For movie stars as for politicians, a thick hide and a flexible sense of shame are often essential tools of survival – and few practitioners of either of these dark arts have fallen as fast and as far from glory as Mel Gibson yet survived.
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Mel Gibson accused of abusing photographer
The Oscar-winning Australian actor has been accused of pushing and verbally abusing a photographer in Sydney on Sunday evening.
In Gibson, the superstar who once turned Jesus Christ into a box-office sensation, we have a man apparently able to tap miracles beyond those of the Bible. He turned 60 last Sunday. A week later he is about to turn another page forward from a disgrace-laden decade of living dangerously, taken back into the movie-star fold as a presenter at Sunday's Golden Globes (airing on Monday, Australian time). As he takes the stage many viewers will be asking why – even as Hollywood, land of the second chance no matter how badly you blew your first one, shrugs and says: why not?
Why not, you ask? Well, where to start?
How about a decade ago this July, when Gibson lit the fire that seemed certain to incinerate his reputation in a drunk, sexist and anti-Semitic encounter with the Malibu police department, one of whose female officers was christened "sugar tits", while a male officer was told: "The Jews are responsible for all the wars in the world. Are you a Jew?"
Or how about in 2010, when Gibson seemed to seal his perdition after he split from girlfriend Oksana Grigorieva, the mother of his child and a woman whose secret recordings of their conversations revealed such an avalanche of misogyny, rage and racism it was hard to know what to be shocked by the most – the use of the word "nigger" or the threat to bury Grigorieva in the rose garden? Or perhaps Grigorieva accusing him of beating her and Gibson responding: "You deserved it"? And much, much more.
The memory of those tapes is chilling still. Or at least it should be. But memories can be conveniently short, and not just in Hollywood. There, turning a blind eye to a black eye is in keeping with the air of moral ambiguity that has sustained the film business since before movies could talk.
But what of us here in Australia, which has played host over the past six months to Gibson's campaign to return to public respectability. Have we turned a blind eye, too? You bet we have – and it hasn't just been the local film industry aiding efforts to airbrush his sins from the record.
Here's the truly astonishing thing about the second coming of Mad Mel: that it took place under our noses with the backslapping support of the Prime Minister Malcolm Turnbull, and the gushing of NSW government ministers who came to Gibson bearing gifts – from you the taxpayer, in the form of funding to help this extravagantly wealthy man make a movie.
This was all gobsmacking enough. But when you look at the pictures of Malcolm beaming alongside Mel at NIDA a few weeks ago – the Prime Minister declaring Gibson "fabulous" – take a minute to rewind a little.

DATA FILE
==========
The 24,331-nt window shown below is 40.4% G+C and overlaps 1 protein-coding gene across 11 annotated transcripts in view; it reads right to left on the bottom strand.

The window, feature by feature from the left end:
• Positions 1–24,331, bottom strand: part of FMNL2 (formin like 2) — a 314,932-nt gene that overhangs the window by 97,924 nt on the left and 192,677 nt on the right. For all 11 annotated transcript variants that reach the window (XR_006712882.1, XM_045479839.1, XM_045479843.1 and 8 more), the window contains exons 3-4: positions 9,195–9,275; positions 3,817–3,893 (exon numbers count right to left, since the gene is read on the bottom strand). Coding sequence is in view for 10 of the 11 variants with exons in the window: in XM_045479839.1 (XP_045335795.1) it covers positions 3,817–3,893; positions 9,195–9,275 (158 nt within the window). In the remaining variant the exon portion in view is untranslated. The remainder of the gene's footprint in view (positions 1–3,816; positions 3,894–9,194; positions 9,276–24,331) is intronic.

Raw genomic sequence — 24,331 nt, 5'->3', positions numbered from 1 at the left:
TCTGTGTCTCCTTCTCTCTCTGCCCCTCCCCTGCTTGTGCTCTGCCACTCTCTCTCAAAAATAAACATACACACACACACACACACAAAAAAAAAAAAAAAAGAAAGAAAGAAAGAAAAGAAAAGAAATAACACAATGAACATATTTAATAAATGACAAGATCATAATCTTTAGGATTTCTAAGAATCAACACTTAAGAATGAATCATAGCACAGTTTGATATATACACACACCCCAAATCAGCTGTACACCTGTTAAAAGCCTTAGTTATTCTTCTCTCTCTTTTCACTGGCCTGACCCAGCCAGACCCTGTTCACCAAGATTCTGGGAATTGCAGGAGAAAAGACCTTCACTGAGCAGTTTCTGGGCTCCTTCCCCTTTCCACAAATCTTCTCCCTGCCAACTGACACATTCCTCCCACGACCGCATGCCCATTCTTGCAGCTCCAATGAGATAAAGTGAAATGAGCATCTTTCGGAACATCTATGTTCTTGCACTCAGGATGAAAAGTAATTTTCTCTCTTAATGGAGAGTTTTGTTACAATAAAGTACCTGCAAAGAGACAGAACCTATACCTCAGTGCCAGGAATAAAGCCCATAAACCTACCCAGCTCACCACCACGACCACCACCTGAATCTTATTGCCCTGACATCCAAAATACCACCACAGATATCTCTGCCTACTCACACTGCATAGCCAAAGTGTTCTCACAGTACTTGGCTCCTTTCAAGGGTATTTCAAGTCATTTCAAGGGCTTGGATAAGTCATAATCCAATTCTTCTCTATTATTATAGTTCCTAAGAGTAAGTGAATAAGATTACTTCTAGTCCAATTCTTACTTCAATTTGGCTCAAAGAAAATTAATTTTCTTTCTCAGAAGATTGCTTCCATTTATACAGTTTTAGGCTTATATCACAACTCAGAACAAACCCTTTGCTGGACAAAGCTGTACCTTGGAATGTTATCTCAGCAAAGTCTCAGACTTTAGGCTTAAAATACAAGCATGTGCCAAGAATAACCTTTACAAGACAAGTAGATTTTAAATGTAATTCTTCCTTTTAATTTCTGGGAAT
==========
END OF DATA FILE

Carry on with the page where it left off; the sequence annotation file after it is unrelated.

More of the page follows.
Think of a year that began with Rosie Batty named Australian of the Year; of a national debate often dominated by the domestic abuse crisis and broader issues of respect for women and sexism. Think of Malcolm Turnbull's first major act as prime minister.
That came on September 24, when the Prime Minister announced $100 million to combat the "un-Australian" epidemic of violence against women. That day, Turnbull and Minister for Women Michaelia Cash also chimed in on whether it was right for Australia to grant a visa to a big American star with a notorious domestic abuse conviction. Not Gibson of course, but singer Chris Brown. Cash led the charge to have Brown declared persona non grata, a stance the Prime Minister said "brilliantly expressed the thoughts of the government".
Three days later, Brown was duly banned. That same week, another visiting American star – albeit one with permanent residency – was busy starting to dispose of his undisclosed handout from the NSW government as filming began on the movie Hacksaw Ridge. For the first time in a decade, Mel Gibson was back in the movie directing business, with a roster of local talent including Rachel Griffiths and Sam Worthington on the cast list.
The local industry was delighted to have him back, especially in the year the Mad Max sequel, Fury Road, had inspired nostalgia for the films that set him on the road to global stardom. At the AACTA awards in December, Gibson presented best director trophy to George Miller. He was beaming, perhaps still glowing from Turnbull's embrace two days prior.
What a time he'd had. Little wonder Gibson looked chuffed. Apart from one media flurry involving an alleged clash with a photographer at a Sydney cinema – claims Gibson denied and said he would sue over – he was ending 2015 in his best public shape for a decade. Glowing reports were hitting the press about his work on Hacksaw Ridge. He had Christmas coming up, then an early January birthday.
Hollywood had a present for his 60th – that invitation to take the stage at the Golden Globes, the latest move in what would be perhaps the most remarkable resurrection from disgrace in movie history.
But is it really time to forgive and forget?
It's a moral dilemma you can bet awards host Ricky Gervais will throw at the celebrity audience on Sunday in his tradition of holding the worst of Hollywood up to itself for awkward inspection. It's a pity we can't rely on Gervais to do the same here in Australia. But perhaps our long list of recent Gibson glad-handers could use the occasion to do Gervais' job for him and ask themselves the question: what were we thinking?